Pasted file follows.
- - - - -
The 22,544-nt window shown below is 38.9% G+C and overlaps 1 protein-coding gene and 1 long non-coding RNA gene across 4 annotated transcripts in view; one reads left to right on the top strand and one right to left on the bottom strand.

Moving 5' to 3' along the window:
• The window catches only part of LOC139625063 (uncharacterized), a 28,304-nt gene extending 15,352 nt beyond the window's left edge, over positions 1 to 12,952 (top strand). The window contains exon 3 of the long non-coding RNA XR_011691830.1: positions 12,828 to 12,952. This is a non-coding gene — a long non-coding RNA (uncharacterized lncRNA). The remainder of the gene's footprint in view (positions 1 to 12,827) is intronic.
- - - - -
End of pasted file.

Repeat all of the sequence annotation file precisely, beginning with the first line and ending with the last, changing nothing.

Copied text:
The 22,544-nt window shown below is 38.9% G+C and overlaps 1 protein-coding gene and 1 long non-coding RNA gene across 4 annotated transcripts in view; one reads left to right on the top strand and one right to left on the bottom strand.

Moving 5' to 3' along the window:
• The window catches only part of LOC139625063 (uncharacterized), a 28,304-nt gene extending 15,352 nt beyond the window's left edge, over positions 1 to 12,952 (top strand). The window contains exon 3 of the long non-coding RNA XR_011691830.1: positions 12,828 to 12,952. This is a non-coding gene — a long non-coding RNA (uncharacterized lncRNA). The remainder of the gene's footprint in view (positions 1 to 12,827) is intronic.